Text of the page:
By Hank Wright, ‘68
Twenty four Tech alumni and their spouses along with members of the WVU Tech administration came together at an event on May 31, 2013 in Cary, North Carolina. The alumni gathering was organized by Hank Wright, ‘68 and Richard “Dick” Hart, ‘62.
Throughout the evening old friends reconnected and new friendships were formed. Steve Claywell, ‘74, president of the Tech Golden Bear Alumni Association encouraged people to get involved with the alumni association and help support the school. WVU Tech CEO, Carolyn Long, spoke about the great things that are happening on campus. Other representatives from WVU Tech who attended the event were Tara Hines, ‘03, alumni relations coordinator; Z. Torbica, dean of the Leonard C. Nelson College of Engineering and Sciences; and Frank Pergolizzi, Golden Bear athletics director.
The main goal of the event was to establish a new Tech alumni chapter in the area where people can network with one another, support the efforts of the Tech Golden Bear Alumni Association and spread the word about the bright future that lies ahead for WVU Tech. By the end of the night several alumni volunteered to lead this new group including Hank Wright as the interim chapter president; Ken Barker, ‘65; Tim Bennett, ‘82; Jack Harvey, ‘66; and Paula Miller, ‘80.
This was a great first step toward organizing the NC Chapter and giving alumni in central North Carolina a place to stay in touch with our school. Anyone interested in joining the group can e-mail TechAlumniAssoc@mail.wvu.edu.
Camp STEM is designed to inspire high school students to study engineering and science by giving them a chance to take hands-on classes in STEM fields such as computer science, chemistry and engineering. “Thanks to AT&T’s generous sponsorship, we were able to offer scholarships to 40 percent of our students and increase the number of seats by 50 percent over last year,” explained Dr. Kimberlyn Gray, WVU Tech’s First Year Coordinator for the Leonard C. Nelson College of Engineering and Sciences.
“The Charleston Area Alliance supports the work of Camp STEM at WVU Tech and thanks AT&T for
its support of this critical initiative for West Virginia,” said Matthew Ballard, President & CEO of the Charleston Area Alliance. “The students who will experience Camp STEM will receive real-world, hands on training so they can be prepared for college and to enter our workforce.
This year’s camp includes courses such as biomedical engineering, civil engineering, computer animations, environmental chemistry, renewable energy technologies and robotics. WVU Tech faculty teach all of the courses, with assistance from upperclass students majoring in one or more of Tech’s many STEM majors. In addition to classes, campers learn about possible careers in the STEM disciplines.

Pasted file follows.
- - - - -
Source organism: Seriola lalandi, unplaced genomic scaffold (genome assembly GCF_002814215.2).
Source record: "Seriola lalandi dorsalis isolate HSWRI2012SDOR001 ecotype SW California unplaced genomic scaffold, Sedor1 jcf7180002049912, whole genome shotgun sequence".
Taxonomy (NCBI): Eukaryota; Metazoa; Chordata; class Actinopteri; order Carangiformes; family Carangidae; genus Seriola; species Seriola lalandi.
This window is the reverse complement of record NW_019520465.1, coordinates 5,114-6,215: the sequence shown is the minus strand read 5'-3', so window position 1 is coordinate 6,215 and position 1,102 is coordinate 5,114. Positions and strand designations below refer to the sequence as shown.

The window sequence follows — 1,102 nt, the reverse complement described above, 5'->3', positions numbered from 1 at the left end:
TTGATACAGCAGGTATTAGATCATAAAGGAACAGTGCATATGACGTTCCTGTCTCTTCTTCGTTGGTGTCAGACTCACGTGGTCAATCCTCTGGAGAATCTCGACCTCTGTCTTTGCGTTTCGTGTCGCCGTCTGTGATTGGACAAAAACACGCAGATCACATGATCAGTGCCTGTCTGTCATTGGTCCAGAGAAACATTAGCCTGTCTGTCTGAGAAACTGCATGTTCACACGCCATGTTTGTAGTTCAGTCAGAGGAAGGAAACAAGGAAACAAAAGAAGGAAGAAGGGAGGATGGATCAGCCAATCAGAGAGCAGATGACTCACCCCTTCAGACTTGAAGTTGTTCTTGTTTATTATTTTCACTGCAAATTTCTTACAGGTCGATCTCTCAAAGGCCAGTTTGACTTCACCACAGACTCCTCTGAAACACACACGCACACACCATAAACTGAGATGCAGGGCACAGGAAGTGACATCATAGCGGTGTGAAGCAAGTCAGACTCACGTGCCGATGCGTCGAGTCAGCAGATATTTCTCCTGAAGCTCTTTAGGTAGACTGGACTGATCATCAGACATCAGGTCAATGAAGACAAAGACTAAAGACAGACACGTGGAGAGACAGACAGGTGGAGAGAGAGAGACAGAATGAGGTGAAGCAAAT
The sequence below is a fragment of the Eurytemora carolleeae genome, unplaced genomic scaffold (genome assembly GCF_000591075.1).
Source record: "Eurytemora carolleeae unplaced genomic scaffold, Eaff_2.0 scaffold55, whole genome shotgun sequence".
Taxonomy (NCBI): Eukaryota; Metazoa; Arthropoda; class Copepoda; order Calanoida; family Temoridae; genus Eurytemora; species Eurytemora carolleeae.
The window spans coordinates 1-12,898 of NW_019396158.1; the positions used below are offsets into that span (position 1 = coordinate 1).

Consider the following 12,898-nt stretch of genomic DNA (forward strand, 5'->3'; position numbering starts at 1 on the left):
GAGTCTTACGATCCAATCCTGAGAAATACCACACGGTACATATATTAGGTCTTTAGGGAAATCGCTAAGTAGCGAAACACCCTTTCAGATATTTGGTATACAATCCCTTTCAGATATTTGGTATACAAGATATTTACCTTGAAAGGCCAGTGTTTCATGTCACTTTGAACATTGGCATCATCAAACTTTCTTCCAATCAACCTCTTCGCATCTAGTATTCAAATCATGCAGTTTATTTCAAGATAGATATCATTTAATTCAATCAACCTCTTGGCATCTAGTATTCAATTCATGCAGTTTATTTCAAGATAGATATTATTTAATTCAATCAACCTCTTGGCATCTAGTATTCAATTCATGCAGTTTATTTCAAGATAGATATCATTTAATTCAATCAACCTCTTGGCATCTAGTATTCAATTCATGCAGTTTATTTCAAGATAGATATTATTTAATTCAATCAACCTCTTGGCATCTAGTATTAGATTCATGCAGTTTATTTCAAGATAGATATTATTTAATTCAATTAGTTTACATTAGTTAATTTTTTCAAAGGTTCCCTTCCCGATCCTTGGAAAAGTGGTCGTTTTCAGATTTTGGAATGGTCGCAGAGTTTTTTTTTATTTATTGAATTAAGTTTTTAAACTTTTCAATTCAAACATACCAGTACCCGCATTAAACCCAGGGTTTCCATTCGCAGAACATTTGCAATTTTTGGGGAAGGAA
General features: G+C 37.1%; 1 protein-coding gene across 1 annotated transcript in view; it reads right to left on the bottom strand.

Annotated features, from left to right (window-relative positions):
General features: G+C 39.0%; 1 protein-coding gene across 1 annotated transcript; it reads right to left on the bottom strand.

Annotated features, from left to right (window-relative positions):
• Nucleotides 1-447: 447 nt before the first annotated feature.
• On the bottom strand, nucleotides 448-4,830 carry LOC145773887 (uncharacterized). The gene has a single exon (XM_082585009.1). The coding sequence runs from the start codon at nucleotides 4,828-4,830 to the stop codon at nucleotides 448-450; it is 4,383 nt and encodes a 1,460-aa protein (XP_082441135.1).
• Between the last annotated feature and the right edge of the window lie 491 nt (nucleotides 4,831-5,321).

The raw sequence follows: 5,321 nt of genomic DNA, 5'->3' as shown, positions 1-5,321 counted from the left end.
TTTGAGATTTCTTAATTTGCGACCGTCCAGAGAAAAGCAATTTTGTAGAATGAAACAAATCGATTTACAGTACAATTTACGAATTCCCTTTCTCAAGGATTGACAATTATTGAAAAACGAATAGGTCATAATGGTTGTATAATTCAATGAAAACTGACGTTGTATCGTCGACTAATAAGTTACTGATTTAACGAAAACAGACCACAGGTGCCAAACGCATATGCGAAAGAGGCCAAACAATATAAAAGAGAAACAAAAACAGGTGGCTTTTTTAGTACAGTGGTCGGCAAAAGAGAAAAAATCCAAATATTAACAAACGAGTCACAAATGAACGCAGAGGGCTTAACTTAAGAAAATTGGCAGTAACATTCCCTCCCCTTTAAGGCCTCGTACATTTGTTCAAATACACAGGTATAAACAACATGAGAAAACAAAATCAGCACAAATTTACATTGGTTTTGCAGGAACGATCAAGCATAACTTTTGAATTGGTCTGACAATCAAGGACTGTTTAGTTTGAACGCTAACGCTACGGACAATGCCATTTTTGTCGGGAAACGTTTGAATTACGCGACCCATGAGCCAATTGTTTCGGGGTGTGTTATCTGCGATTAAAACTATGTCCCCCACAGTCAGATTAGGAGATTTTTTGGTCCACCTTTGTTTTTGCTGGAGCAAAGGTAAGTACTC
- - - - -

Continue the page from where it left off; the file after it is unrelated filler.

“When it comes to our children, we have a shared responsibility to make sure that they receive the best education possible to provide them the skills they need to succeed at good-paying jobs. Improving our STEM programs will open doors for our students and is critical for West Virginia to remain competitive in the global marketplace,” explained Senator Joe Manchin. “West Virginia University Institute of Technology has embraced this shared responsibility and provided such a valuable resource to our youth over the past nine years through Camp STEM. I applaud their efforts and wish them continued success.”
“AT&T is thrilled to support the Camp STEM program at West Virginia University Institute of Technology,” said Andy Feeney, Regional Vice President, External Affairs, AT&T. “An educated workforce for the future is not only critical to the success of our nation, and our state, but to the success of our company as well, and the students enrolled at Camp STEM are working hard to prepare for the economy of tomorrow.”
The Tech Golden Bear Alumni Association (TGBAA) has officially begun its inaugural fundraising efforts for a new Welcome Wall at the campus entrance of West Virginia University Institute of Technology (WVU Tech).
“We have taken on this project because we see this as a way to create a legacy for all of us that love Tech,” said Steve Claywell, ‘74, TGBAA President. “With this project, our names will forever be linked with Tech through a one-time donation to the school that taught us so much.”
The Welcome Wall will be placed on the former site of the CoEd residence hall greeting visitors as they cross the bridge into Montgomery, W.Va. Alumni and friends can preserve their memories and leave a legacy for future generations at WVU Tech by purchasing a 4”x8” paver to construct the Welcome Wall. For $100, individuals can purchase a paver engraved with their message to support the project.
Tech alumni John Jarrett, ‘84, of Jarrett Construction and Ed Robinson, ‘69, of E.L. Robinson Engineering have partnered with the TGBAA to create conceptual renderings of the Wall. Jarrett has also volunteered to oversee construction of the project.
Claywell added, “CoEd gave us memories that are still with us today. It was the place where we made lifelong friends, fell in love (maybe even fell out of love), pulled all-nighters and relaxed after long classes and activities. What better way to honor those memories than through this project.”
For more information on the project, or to purchase a brick paver, please call 304.442.3131. Online ordering is also available.
By Gordon Billheimer, ‘45, ‘04